Former Browns center Bentley sues team over staph infection

CLEVELAND -- Former Cleveland Browns center LeCharles Bentley has filed a lawsuit against the team over a career-ending staph infection he says he contracted at the team's facility.

Bentley's attorney, Shannon Polk, said that the lawsuit filed in Cuyahoga County Common Pleas Court is seeking at least $25,000 in damages.

Bentley tore the patella tendon in his left knee on the first team drill of the Browns' 2006 training camp. He had multiple surgeries and never played a game for the Browns, although he returned to compete in the team's minicamp in 2008 before asking for his release.

In 2007, Bentley told The Associated Press that he had undergone four operations since getting hurt, the final two to clean out the staph infection, which ate away at his tendon. The virus became so severe that doctors considered amputating his leg.

"At one point, I was so sick they weren't sure I was going to live through the night," Bentley told the AP.

The lawsuit said the Browns' training facility in suburban Berea has been portrayed to players and player prospects "as a world-class facility at which 'state-of-the-art' physical training, medical care and treatment and other rehabilitative services are provided."

But the lawsuit said Bentley's repaired knee became swollen and he was diagnosed with staph infection within weeks of beginning rehabilitation at the facility on July 31, 2006. The result, the lawsuit said, was multiple surgeries to root out Bentley's staph infection "and he nearly lost his life."

The lawsuit said Bentley developed staph because he relied on the team's representations about a hygienic training facility and because the Browns failed to sanitize equipment.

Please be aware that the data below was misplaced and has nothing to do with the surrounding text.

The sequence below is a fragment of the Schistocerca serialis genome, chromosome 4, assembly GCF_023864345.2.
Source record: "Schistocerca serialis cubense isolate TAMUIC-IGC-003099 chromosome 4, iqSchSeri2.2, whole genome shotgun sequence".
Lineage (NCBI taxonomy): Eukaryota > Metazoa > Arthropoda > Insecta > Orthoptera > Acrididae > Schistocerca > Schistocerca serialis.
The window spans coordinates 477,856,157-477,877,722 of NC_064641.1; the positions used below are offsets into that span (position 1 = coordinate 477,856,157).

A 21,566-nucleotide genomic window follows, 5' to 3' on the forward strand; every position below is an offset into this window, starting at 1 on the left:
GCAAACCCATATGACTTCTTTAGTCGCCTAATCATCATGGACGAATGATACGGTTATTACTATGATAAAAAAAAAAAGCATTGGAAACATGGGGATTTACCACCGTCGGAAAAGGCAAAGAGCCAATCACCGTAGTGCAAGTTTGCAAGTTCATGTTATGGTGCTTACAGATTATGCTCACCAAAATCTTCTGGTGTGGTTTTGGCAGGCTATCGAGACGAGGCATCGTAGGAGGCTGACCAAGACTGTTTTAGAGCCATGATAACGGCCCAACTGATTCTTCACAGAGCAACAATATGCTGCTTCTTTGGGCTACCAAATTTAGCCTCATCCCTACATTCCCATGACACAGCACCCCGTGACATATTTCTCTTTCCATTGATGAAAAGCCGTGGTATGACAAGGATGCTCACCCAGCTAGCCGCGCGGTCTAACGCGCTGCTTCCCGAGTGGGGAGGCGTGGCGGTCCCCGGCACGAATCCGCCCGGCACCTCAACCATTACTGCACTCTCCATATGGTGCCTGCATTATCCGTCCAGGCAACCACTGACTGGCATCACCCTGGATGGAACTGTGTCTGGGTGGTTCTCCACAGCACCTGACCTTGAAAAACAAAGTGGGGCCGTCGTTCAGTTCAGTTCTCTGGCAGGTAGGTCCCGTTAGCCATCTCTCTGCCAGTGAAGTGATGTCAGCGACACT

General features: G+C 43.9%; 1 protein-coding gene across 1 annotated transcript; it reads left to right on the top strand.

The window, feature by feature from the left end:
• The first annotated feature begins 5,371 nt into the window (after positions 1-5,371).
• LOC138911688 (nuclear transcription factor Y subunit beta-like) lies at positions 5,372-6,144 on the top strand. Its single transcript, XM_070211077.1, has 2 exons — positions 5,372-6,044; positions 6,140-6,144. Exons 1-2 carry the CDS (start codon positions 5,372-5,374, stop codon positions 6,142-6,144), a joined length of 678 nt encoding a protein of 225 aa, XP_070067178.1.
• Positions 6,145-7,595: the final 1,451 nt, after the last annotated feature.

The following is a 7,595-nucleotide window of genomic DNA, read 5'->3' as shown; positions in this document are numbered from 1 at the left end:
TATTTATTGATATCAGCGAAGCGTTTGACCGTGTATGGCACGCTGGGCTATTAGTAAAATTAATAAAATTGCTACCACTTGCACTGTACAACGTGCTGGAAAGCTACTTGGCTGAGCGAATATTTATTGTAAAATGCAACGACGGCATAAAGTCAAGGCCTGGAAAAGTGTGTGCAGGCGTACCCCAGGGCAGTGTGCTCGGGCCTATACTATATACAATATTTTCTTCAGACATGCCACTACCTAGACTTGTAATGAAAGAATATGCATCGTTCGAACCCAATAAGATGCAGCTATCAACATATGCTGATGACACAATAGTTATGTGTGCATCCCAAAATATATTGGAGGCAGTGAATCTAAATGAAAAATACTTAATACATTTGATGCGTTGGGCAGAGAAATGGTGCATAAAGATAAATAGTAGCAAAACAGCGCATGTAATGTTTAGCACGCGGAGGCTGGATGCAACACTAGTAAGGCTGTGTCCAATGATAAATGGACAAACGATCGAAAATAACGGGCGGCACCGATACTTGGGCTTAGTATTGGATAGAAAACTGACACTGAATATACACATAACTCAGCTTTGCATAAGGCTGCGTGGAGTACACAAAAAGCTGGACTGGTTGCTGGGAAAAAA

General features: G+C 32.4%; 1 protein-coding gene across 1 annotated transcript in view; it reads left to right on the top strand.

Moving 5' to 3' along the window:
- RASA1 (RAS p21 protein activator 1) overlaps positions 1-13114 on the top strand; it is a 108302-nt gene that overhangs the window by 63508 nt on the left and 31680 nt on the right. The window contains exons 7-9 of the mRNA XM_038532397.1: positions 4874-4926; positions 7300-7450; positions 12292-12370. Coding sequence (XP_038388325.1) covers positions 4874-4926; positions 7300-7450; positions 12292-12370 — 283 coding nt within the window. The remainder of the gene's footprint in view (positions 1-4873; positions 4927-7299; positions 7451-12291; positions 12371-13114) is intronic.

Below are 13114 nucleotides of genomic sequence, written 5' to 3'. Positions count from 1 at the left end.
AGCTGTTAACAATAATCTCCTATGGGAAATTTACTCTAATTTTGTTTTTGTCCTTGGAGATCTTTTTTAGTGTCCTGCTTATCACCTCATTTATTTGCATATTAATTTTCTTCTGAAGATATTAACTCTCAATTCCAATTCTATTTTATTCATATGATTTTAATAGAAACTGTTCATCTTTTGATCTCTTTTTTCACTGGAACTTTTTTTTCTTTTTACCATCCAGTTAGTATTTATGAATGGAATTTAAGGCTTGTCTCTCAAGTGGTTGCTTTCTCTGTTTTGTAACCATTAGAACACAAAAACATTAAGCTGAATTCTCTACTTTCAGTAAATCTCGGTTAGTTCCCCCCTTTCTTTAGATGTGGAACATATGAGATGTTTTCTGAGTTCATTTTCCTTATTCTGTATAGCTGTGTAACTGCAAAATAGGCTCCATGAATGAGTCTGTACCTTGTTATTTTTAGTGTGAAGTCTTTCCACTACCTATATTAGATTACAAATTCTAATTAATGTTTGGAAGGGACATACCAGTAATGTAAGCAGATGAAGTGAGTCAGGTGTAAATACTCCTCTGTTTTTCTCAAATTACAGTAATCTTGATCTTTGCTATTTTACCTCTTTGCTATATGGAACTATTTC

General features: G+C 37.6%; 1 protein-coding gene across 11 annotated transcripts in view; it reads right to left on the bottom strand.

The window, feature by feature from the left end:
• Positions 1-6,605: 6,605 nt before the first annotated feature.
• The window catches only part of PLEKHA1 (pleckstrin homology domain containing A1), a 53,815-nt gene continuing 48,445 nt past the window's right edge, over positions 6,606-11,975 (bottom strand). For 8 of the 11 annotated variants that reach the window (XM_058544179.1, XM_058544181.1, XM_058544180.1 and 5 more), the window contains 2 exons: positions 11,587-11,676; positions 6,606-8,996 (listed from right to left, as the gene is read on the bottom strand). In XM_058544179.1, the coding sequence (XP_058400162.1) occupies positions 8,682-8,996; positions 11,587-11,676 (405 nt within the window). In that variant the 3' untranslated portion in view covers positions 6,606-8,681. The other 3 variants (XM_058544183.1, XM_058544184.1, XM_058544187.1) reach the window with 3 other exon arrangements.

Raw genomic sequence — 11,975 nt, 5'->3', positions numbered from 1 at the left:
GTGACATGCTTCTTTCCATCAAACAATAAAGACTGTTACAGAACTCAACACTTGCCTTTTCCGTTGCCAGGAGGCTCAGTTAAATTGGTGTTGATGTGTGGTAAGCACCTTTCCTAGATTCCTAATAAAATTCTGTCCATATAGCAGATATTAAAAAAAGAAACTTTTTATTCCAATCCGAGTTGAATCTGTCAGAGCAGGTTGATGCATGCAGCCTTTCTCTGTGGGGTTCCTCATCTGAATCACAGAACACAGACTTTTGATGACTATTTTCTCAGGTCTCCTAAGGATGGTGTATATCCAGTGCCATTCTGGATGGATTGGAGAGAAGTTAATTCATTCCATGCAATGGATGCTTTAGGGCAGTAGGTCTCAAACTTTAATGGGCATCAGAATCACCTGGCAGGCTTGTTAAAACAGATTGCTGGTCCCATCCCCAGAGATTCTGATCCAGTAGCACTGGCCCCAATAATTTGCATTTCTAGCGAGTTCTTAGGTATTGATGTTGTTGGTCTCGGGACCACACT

"The Browns convinced LeCharles to rehab at their facility," Polk said Thursday. "Nothing required him to do it. That wasn't part of his job. They told him their facility was the best and that they had successfully helped others. But they never told him about a host of unsanitary conditions there, and they never told him about the list of others who contracted staph before he chose to rehab there."

"Had the Browns disclosed that stuff to him, had they been straight with him, he would have never agreed to rehab at their training facility," she continued. "The man nearly died from the staph infection he got there."

According to WJW-TV, Neal Gulkis, Browns vice president of media relations, said the team would not comment "at this time."

Several Browns developed staph infections during their time with the team, including defensive back Brian Russell, linebacker Ben Taylor, wide receiver Braylon Edwards and receiver Joe Jurevicius, who settled a similar lawsuit against the team and the Cleveland Clinic in June. None of them are currently with the Browns.

The Browns' alarming rise in staph cases spurred the club to request assistance from the Cleveland Clinic, its health care provider and a sponsor. The Clinic twice sent a team to examine the team's headquarters and indoor practice field house in Berea.

The Clinic concluded the team was following proper procedure and CDC recommendations to prevent staph and that the five cases involving players were unrelated.

Former Browns tight end Kellen Winslow developed an infection following knee surgery after a near-fatal motorcycle accident in 2005. Winslow's infection, which was kept under wraps by both Winslow and the Browns, led to an acrimonious departure from the team, who traded him to the Buccaneers prior to the 2009 season.

The Associated Press contributed to this report.

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